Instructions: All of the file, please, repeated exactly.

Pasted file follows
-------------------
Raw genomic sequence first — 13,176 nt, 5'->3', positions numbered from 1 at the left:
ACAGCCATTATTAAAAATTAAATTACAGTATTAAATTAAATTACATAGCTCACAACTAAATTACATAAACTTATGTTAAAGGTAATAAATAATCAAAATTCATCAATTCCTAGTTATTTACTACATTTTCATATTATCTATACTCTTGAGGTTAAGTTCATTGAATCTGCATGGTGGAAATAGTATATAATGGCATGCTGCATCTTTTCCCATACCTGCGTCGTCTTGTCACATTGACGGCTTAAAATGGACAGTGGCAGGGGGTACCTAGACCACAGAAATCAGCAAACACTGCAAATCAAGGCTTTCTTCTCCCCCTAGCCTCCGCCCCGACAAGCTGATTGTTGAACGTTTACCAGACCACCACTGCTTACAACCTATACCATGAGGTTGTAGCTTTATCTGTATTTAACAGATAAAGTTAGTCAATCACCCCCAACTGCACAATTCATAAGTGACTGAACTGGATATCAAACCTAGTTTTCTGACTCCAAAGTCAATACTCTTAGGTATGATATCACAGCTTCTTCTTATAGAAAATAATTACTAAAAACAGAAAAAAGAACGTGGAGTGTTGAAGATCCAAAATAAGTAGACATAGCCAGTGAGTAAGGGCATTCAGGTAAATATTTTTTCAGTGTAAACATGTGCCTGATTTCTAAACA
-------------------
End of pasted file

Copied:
Raw genomic sequence first — 13,176 nt, 5'->3', positions numbered from 1 at the left:
ACAGCCATTATTAAAAATTAAATTACAGTATTAAATTAAATTACATAGCTCACAACTAAATTACATAAACTTATGTTAAAGGTAATAAATAATCAAAATTCATCAATTCCTAGTTATTTACTACATTTTCATATTATCTATACTCTTGAGGTTAAGTTCATTGAATCTGCATGGTGGAAATAGTATATAATGGCATGCTGCATCTTTTCCCATACCTGCGTCGTCTTGTCACATTGACGGCTTAAAATGGACAGTGGCAGGGGGTACCTAGACCACAGAAATCAGCAAACACTGCAAATCAAGGCTTTCTTCTCCCCCTAGCCTCCGCCCCGACAAGCTGATTGTTGAACGTTTACCAGACCACCACTGCTTACAACCTATACCATGAGGTTGTAGCTTTATCTGTATTTAACAGATAAAGTTAGTCAATCACCCCCAACTGCACAATTCATAAGTGACTGAACTGGATATCAAACCTAGTTTTCTGACTCCAAAGTCAATACTCTTAGGTATGATATCACAGCTTCTTCTTATAGAAAATAATTACTAAAAACAGAAAAAAGAACGTGGAGTGTTGAAGATCCAAAATAAGTAGACATAGCCAGTGAGTAAGGGCATTCAGGTAAATATTTTTTCAGTGTAAACATGTGCCTGATTTCTAAACA